Immunizations (also called vaccinations) are a set of shots given to
infants and children at different ages to help keep them from
developing dangerous childhood diseases. The diseases vaccinations
protect against have serious complications and can even be fatal. Making
sure your child receives immunizations when scheduled is the best way
to help protect your child.
The importance of immunizations
Immunization is key to preventing disease among the general
population. Vaccines benefit both the people who receive them, and the
vulnerable, unvaccinated people around them, because the infection can
no longer spread. In addition, immunizations reduce the number of deaths
and disability from infections, such as whooping cough and chickenpox.
Although children receive the majority of the vaccinations, adults
also need to stay up-to-date on certain vaccinations, including tetanus
and diphtheria. In addition, those adults who have never had chickenpox
or measles during childhood (nor the vaccines against these specific
diseases) should consider being vaccinated. Childhood illnesses such as
mumps, measles, and chickenpox can cause serious complications in
About guidelines for childhood immunizations
Many childhood diseases can now be prevented by following recommended guidelines for vaccinations:
- Meningococcal vaccine - to protect against meningococcal disease.
- Hep B - to protect against hepatitis B.
- Polio vaccine - to protect against polio.
- DTaP and Tdap - to protect against diphtheria, tetanus (lockjaw), and pertussis (whooping cough).
- Hib vaccine - to protect against Haemophilus influenzae type b (which causes spinal meningitis).
- MMR - to protect against measles, mumps and rubella (German measles).
- Pneumococcal vaccine - to protect against pneumonia, infection in the blood, and meningitis.
- Varicella - to protect against chickenpox.
- RotaTeq® - to prevent rotavirus gastroenteritis in infants.
- Hep A - to prevent viral infection of the liver.
- HPV - to protect females from human papillomavirus, which is linked to cervical cancer.
A child's first vaccination is given at birth. Immunizations are
scheduled throughout childhood, with many beginning within the first few
months of life. By following a regular schedule, and making sure a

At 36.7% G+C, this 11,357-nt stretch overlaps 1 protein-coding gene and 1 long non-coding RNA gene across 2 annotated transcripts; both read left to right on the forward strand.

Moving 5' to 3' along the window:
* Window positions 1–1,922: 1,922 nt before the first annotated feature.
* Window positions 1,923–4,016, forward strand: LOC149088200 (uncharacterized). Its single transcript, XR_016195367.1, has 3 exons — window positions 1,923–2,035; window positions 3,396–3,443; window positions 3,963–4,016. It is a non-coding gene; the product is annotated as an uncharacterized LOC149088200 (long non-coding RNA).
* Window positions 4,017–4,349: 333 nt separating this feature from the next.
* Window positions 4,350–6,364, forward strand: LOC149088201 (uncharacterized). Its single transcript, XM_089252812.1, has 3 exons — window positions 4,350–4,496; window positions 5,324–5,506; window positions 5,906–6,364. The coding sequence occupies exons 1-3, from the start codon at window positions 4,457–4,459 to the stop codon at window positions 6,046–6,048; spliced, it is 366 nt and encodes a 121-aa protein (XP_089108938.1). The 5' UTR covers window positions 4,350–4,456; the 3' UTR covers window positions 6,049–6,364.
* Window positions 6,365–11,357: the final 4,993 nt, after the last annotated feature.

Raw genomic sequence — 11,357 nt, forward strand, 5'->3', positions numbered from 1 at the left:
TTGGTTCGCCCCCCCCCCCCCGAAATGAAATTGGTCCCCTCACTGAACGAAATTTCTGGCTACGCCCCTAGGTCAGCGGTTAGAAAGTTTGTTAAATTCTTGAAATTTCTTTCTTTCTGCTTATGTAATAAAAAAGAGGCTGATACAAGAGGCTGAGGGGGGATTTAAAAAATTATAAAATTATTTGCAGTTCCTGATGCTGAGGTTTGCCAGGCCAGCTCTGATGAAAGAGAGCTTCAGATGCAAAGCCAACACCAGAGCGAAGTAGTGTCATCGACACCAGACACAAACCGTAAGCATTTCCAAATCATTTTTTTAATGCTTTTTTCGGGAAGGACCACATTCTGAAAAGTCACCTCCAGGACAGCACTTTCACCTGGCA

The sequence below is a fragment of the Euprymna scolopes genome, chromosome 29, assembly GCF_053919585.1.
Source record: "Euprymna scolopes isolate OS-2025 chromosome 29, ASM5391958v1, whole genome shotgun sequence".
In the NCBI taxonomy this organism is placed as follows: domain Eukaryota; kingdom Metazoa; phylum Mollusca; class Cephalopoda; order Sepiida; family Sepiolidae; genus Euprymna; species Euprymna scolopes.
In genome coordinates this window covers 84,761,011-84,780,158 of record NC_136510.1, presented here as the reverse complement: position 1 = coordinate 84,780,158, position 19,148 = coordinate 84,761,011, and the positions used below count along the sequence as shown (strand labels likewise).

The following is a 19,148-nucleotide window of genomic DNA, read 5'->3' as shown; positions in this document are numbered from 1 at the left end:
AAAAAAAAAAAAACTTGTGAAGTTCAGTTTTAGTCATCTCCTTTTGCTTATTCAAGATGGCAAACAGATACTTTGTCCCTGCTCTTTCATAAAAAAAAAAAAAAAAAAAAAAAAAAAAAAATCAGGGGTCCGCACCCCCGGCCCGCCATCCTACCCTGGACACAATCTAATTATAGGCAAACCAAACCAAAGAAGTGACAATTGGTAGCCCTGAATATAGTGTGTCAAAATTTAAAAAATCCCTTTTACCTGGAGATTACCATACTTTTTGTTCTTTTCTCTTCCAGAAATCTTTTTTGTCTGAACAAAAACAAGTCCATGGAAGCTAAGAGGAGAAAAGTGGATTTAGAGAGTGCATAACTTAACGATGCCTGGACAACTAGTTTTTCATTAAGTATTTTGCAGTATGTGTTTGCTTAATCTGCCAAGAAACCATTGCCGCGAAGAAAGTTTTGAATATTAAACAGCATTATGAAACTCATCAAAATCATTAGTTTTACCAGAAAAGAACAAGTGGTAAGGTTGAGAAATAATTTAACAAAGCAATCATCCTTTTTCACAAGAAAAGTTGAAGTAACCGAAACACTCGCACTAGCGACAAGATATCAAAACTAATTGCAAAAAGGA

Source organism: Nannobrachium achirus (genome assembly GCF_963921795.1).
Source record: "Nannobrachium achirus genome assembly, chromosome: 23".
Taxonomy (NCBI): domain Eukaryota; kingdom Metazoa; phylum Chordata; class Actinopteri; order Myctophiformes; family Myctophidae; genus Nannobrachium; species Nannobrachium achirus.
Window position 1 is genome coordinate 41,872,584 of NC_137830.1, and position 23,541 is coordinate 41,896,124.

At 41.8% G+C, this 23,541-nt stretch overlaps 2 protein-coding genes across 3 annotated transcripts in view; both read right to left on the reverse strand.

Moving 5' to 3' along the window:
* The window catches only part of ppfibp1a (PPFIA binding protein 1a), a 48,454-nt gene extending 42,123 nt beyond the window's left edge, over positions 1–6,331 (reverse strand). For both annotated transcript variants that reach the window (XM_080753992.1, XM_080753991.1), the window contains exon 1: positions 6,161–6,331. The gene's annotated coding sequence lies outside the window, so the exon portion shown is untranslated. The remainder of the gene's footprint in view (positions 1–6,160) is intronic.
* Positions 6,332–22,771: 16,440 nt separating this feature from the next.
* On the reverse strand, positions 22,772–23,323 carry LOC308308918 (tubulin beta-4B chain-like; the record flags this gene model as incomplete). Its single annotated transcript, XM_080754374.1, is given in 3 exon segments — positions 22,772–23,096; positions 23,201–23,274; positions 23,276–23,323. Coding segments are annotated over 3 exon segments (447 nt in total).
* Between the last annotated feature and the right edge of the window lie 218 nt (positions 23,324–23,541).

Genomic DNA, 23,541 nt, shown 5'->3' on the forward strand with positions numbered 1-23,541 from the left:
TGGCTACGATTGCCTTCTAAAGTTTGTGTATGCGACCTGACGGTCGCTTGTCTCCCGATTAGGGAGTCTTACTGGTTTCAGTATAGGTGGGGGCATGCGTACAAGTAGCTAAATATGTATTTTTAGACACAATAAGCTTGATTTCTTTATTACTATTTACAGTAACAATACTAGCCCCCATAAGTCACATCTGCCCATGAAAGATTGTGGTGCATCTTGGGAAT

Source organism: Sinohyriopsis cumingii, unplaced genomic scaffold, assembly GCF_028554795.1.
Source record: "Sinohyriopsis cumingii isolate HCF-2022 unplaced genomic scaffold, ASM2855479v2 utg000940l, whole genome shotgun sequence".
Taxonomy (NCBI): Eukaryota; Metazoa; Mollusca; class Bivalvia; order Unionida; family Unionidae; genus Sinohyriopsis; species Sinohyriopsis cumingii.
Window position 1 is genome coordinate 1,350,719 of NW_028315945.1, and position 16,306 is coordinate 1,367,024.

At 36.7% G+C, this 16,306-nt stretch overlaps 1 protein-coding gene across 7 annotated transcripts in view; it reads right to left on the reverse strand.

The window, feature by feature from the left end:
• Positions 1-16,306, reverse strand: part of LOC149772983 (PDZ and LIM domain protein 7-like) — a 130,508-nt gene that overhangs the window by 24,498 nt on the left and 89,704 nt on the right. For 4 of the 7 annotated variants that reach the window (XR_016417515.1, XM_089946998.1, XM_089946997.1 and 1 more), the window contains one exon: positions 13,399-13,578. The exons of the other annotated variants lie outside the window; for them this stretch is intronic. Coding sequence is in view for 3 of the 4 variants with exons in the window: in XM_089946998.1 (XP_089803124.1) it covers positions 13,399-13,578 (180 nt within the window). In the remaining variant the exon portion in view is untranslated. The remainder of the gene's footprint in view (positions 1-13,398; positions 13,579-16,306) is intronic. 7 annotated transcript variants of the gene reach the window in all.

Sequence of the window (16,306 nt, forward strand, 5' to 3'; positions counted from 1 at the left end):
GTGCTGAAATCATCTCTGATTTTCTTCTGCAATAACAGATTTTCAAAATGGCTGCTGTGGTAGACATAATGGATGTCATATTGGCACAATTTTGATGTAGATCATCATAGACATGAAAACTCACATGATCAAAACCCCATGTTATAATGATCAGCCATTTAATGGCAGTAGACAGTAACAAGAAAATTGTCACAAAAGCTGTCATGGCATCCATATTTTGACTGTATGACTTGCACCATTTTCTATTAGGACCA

child is immunized at the right time, you are ensuring the best defense
against dangerous childhood diseases.
Please visit the Online Resources page for the most up-to-date
guidelines from the Centers for Disease Control and Prevention (CDC) and
the American Academy of Pediatrics.
Reactions to immunizations
As with any medication, vaccinations may cause reactions, usually in
the form of a sore arm or low-grade fever. Although serious reactions
are rare, they can happen, and your child's physician or nurse may
discuss these with you before giving the shots. However, the risks of
contracting the diseases the immunizations provide protection from are
higher than the risks of having a reaction to the vaccine.
Treating mild reactions to immunizations in children
Children may need extra love and care after getting immunized,
because the shots that keep them from getting serious diseases can also
cause discomfort for a while. Children may experience fussiness, fever,
and pain after they have been immunized.
If more serious symptoms occur, call your child's physician right away. These symptoms may include:
- a large area of redness and swelling around the area where the
injection was given. The skin area may be warm to touch and very tender.
There may also be red streaks coming from the initial site of the
- high fever
- the child is pale or limp
- the child has been crying incessantly for several minutes
- the child has a strange cry that is not normal (a high-pitched cry)
- shaking, twitching, or jerking of the body